In addition to examining policy and procedure documents, it is expected that reviewers will consult widely with community members who interact with student accommodations systems at Queen’s, including key partners involved in administering these systems and service users (undergraduate and graduate students).
Timing of the Review
The review will commence in April of 2023; a preliminary report will be shared with the Principal and Provost’s offices by February 1, 2024, with a final report and recommendations expected in April or May of 2024 and in any event not later than December 31, 2024.
 Note: Queen’s also has a policy and procedure related to academic consideration. This can cover issues such as short-term illnesses, a death of a family member or friend, or other significant and/or traumatic life event. In the last two years this process has also managed COVID related academic considerations. While accommodations and considerations are different, they can intersect and an illness or traumatic event may trigger an immediate consideration but the situation may well turn into a mental health disability or issue that requires a longer term accommodation. Students have reported a lack of empathy or flexibility around academic considerations from some instructors - a sense that instructors will only accommodate a disability but are not “required” to make adjustments for other situations. Instructors are often concerned about issues of fairness with respect to considerations and may use the “floodgates argument” as a rationale for not granting considerations.
While this review is primarily focused on accommodations, intersections with consideration policies and practices should be examined.
External Review Committee
Tanya Packer, PhD, OTReg (NS), is a licensed occupational therapist and full professor at Dalhousie University. She is the Assistant Dean, International Partnerships for the Faculty of Health, Director of the School of Health Administration, and a Visiting Professor at Umea University in Sweden. In more than 35 years of academic experience, Tanya has sought new experiences and perspectives by working at universities in Canada, New Zealand, Hong Kong, and Australia. Her academic leadership positions have included Director of the School of Occupational Therapy (Hong Kong and Canada), Director of the Centre for Research into Disability and Society (Australia), Vice-Chair Dalhousie University Senate, and Honorary Professor at Radboud Medical University in the Netherlands. Previously a board member for the Canadian National Institute for the Blind (CNIB), she currently serves on the boards of Vision Loss Rehabilitation Canada and the Canadian International Health Education Association (CIHEA). In addition to her academic leadership roles, Tanya leads an extensive research program that strives to improve the lives of, and health care services received by people living with chronic, long-term conditions. Her work has been funded via tri-council grants, government, and international awards (for example, the US Patient Centred Outcomes Research Institute – PCORI). She has over 100 peer reviewed papers and has received, as PI or CI, over $5M in research funds in the last five years alone.
Nora Farrell is currently a consultant to various higher education institutions and Ombuds Offices as well as an adjunct instructor at Osgoode Hall Law School. Nora has earned a Ph.D. as well as a Masters of Laws from Osgoode Hall Law School at York University and a Master of Education (in adult and higher education) from the University of British Columbia.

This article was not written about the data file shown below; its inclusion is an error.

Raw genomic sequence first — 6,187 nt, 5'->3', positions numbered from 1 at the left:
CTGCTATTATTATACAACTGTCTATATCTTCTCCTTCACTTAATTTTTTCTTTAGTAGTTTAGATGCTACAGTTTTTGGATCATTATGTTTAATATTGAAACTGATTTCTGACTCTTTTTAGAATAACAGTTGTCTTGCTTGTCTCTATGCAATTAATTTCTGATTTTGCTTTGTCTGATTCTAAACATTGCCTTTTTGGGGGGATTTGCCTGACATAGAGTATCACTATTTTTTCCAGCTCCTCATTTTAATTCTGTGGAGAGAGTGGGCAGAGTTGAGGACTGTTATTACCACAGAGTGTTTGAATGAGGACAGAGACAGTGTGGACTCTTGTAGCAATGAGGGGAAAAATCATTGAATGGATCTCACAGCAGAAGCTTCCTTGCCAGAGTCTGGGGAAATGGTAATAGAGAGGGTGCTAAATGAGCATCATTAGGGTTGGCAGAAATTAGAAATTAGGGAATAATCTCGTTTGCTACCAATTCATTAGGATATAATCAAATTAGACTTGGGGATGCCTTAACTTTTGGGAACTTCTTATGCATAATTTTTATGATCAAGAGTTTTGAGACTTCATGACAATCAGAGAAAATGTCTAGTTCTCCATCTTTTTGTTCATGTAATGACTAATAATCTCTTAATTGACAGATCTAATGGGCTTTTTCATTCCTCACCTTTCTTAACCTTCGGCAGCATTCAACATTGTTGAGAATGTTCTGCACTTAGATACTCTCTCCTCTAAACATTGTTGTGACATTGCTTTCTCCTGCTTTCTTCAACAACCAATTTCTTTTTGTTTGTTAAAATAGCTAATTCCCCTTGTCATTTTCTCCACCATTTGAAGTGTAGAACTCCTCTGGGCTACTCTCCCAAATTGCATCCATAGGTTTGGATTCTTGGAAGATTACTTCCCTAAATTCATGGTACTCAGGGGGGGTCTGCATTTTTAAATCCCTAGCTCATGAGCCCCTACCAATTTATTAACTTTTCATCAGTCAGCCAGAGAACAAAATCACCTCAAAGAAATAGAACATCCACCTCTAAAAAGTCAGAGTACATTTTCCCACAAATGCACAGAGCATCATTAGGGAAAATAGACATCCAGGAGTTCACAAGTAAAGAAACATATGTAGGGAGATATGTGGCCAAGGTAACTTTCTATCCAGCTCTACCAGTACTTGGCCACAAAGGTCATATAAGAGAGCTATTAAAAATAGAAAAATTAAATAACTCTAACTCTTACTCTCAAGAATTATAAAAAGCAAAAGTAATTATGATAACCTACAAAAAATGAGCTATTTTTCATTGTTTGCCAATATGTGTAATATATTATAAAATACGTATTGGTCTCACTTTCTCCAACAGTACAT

Previous Ombuds’ Roles include:
- Ombudsperson at Algonquin Power & Utilities Corporation/Liberty (renewable energy production) for 3 years.
- Ombudsperson at Toronto Metropolitan University (previously known as Ryerson University) for 18 years.
- Ombudsman for the International Franchise Association and Ombudsperson for the Canadian Franchise Association for 3 years.
- Manager of Investigations and Complaint Resolution for the Ombudsman for Ontario for 5 years.
Patrick Case, MLS, LL.B., LL.M., is Assistant Deputy Minister and Chief Equity Officer in the Education Equity Secretariat of the Ministry of Education. Dr. Case was most recently an Assistant Professor in the Department of Political Science at the University of Guelph. He was a long-time adjunct professor at Osgoode Hall Law School, where he directs the certificate program in human rights theory and practice.
From 1979 to 1985, Mr. Case was a trustee with the City of Toronto's Board of Education, where he served as an equity consultant from 1989 to 1999. From 1999 to 2009, he was Director of the Office of Equity and Human Rights at the University of Guelph, and from 2006 to 2010, he was a Commissioner of the Ontario Human Rights Commission. In addition, he has been a trade unionist, school counselor and legal practitioner whose primary focus has been to serve survivors of male violence. Mr. Case was a staff lawyer in the Family Law Division of Parkdale Community Legal Services. He is a past chair of the Canadian Race Relations Foundation, which was created as part of the federal government's redress agreement with Japanese Canadians, and served as co-chair of the Equality Rights Panel of the Court Challenges Program of Canada. In 2015, he was a member of the Management Advisory Committee of the Toronto District School Board and one of two people appointed by the Minister of Education to review the management and administration of the York Region District School Board.
Jeff Preston, Ph.D., is an associate professor of Disability Studies at King's University College at Western University with a focus on disability, popular culture, and inclusive policy. Jeff is an award-winning teacher at the college and university level whose research has been funded through Ontario Graduate Scholarships, a Joseph-Armand Bombardier CGS Masters Scholarship, and a Social Sciences and Humanities Research Council Doctoral Fellowship. Jeff's first book, "The Fantasy of Disability", was published internationally in 2016 and rereleased in paperback in 2018 by Routledge. A long-time advocate and committed public intellectual, Jeff is a past vice-chair of Easter Seals Ontario, past member of the Accessibility Standards Advisory Committee for the Ministry of Community and Social Services, past vice chair of the Committee of Adjustments at London City Hall and past vice chair – leadership table of the London For All anti-poverty initiative organized by the City of London. Jeff currently sits as the board chair of Defeat Duchenne Canada and is currently acting Chair of Disability Studies at King’s.